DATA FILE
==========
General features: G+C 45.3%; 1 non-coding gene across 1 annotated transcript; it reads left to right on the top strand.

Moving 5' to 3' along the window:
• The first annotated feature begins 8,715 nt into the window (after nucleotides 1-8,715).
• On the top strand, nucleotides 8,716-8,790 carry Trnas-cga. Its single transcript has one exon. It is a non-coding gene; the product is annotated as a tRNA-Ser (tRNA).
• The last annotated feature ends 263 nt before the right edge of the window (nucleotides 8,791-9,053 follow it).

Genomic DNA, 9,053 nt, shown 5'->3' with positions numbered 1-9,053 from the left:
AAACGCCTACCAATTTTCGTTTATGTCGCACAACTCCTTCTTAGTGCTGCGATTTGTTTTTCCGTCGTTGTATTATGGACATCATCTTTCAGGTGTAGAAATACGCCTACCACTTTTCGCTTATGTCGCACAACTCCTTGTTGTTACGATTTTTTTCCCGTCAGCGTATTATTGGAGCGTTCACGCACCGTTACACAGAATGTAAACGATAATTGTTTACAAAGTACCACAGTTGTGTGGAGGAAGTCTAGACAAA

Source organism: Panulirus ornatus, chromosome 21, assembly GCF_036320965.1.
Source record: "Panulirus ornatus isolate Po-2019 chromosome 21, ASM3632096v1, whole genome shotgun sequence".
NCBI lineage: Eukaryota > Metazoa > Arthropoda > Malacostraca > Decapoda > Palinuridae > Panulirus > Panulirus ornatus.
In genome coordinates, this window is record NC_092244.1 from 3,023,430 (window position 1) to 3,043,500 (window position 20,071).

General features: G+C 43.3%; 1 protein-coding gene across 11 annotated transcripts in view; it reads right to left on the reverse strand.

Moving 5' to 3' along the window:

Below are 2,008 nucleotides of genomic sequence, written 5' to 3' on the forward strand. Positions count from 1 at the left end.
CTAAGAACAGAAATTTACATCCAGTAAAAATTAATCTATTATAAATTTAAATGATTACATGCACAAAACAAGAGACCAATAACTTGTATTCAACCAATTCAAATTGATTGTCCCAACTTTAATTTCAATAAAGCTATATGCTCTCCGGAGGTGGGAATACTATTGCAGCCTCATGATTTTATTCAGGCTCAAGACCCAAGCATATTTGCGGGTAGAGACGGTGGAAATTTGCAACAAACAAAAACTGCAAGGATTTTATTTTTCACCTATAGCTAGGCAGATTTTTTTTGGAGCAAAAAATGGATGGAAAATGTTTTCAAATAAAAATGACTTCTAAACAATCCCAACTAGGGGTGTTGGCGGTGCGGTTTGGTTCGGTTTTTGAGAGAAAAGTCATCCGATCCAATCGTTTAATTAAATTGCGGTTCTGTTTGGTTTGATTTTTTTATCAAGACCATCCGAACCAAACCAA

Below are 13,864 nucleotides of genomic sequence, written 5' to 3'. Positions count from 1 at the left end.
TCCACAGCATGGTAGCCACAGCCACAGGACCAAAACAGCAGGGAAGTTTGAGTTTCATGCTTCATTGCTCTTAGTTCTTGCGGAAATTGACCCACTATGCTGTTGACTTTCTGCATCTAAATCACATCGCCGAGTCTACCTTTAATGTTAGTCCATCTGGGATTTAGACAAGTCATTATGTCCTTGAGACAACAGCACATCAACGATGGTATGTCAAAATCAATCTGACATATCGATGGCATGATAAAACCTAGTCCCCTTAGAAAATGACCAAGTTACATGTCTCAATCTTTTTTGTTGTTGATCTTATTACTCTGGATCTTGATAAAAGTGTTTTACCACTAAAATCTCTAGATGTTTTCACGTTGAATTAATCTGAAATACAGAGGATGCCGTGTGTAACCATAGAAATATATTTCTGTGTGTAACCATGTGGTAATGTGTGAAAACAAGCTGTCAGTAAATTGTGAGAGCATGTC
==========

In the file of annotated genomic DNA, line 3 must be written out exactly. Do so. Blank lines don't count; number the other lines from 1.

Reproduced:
• The first annotated feature begins 8,715 nt into the window (after nucleotides 1-8,715).